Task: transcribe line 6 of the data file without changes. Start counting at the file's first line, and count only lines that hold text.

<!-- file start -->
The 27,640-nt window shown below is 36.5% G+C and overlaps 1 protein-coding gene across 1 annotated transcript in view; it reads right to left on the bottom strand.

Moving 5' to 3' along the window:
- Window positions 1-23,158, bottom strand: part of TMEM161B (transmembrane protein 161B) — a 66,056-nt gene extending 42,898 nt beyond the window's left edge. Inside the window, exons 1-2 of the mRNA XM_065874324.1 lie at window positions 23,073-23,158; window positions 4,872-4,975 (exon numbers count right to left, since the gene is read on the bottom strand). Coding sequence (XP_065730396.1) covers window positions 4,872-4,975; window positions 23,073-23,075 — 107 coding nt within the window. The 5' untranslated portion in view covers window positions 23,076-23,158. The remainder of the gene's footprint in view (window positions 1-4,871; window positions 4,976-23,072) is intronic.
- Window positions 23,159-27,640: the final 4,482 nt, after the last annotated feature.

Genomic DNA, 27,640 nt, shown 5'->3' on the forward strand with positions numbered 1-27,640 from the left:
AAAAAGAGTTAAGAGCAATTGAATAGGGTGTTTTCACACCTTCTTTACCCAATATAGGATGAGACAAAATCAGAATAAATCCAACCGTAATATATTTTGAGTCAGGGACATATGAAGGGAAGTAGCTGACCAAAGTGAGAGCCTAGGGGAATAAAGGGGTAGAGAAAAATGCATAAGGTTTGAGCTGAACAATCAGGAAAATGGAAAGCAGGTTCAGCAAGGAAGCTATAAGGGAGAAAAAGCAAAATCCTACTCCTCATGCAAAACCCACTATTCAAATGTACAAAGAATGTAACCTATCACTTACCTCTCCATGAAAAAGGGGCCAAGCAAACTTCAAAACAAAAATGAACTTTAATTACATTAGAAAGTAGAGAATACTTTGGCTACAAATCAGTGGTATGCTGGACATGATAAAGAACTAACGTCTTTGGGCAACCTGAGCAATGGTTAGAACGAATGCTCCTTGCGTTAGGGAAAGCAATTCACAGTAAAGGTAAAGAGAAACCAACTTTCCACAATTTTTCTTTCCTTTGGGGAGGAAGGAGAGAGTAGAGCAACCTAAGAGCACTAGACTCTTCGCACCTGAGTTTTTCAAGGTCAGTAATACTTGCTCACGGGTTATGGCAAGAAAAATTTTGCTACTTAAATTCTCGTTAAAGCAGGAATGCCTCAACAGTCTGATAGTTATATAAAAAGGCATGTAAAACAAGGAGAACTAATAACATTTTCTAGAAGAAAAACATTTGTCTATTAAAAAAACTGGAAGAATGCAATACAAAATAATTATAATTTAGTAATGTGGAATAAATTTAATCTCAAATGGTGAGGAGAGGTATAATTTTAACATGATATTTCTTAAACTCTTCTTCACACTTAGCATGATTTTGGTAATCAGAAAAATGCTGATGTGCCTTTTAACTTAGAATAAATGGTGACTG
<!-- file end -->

AAAAAGAGTTAAGAGCAATTGAATAGGGTGTTTTCACACCTTCTTTACCCAATATAGGATGAGACAAAATCAGAATAAATCCAACCGTAATATATTTTGAGTCAGGGACATATGAAGGGAAGTAGCTGACCAAAGTGAGAGCCTAGGGGAATAAAGGGGTAGAGAAAAATGCATAAGGTTTGAGCTGAACAATCAGGAAAATGGAAAGCAGGTTCAGCAAGGAAGCTATAAGGGAGAAAAAGCAAAATCCTACTCCTCATGCAAAACCCACTATTCAAATGTACAAAGAATGTAACCTATCACTTACCTCTCCATGAAAAAGGGGCCAAGCAAACTTCAAAACAAAAATGAACTTTAATTACATTAGAAAGTAGAGAATACTTTGGCTACAAATCAGTGGTATGCTGGACATGATAAAGAACTAACGTCTTTGGGCAACCTGAGCAATGGTTAGAACGAATGCTCCTTGCGTTAGGGAAAGCAATTCACAGTAAAGGTAAAGAGAAACCAACTTTCCACAATTTTTCTTTCCTTTGGGGAGGAAGGAGAGAGTAGAGCAACCTAAGAGCACTAGACTCTTCGCACCTGAGTTTTTCAAGGTCAGTAATACTTGCTCACGGGTTATGGCAAGAAAAATTTTGCTACTTAAATTCTCGTTAAAGCAGGAATGCCTCAACAGTCTGATAGTTATATAAAAAGGCATGTAAAACAAGGAGAACTAATAACATTTTCTAGAAGAAAAACATTTGTCTATTAAAAAAACTGGAAGAATGCAATACAAAATAATTATAATTTAGTAATGTGGAATAAATTTAATCTCAAATGGTGAGGAGAGGTATAATTTTAACATGATATTTCTTAAACTCTTCTTCACACTTAGCATGATTTTGGTAATCAGAAAAATGCTGATGTGCCTTTTAACTTAGAATAAATGGTGACTG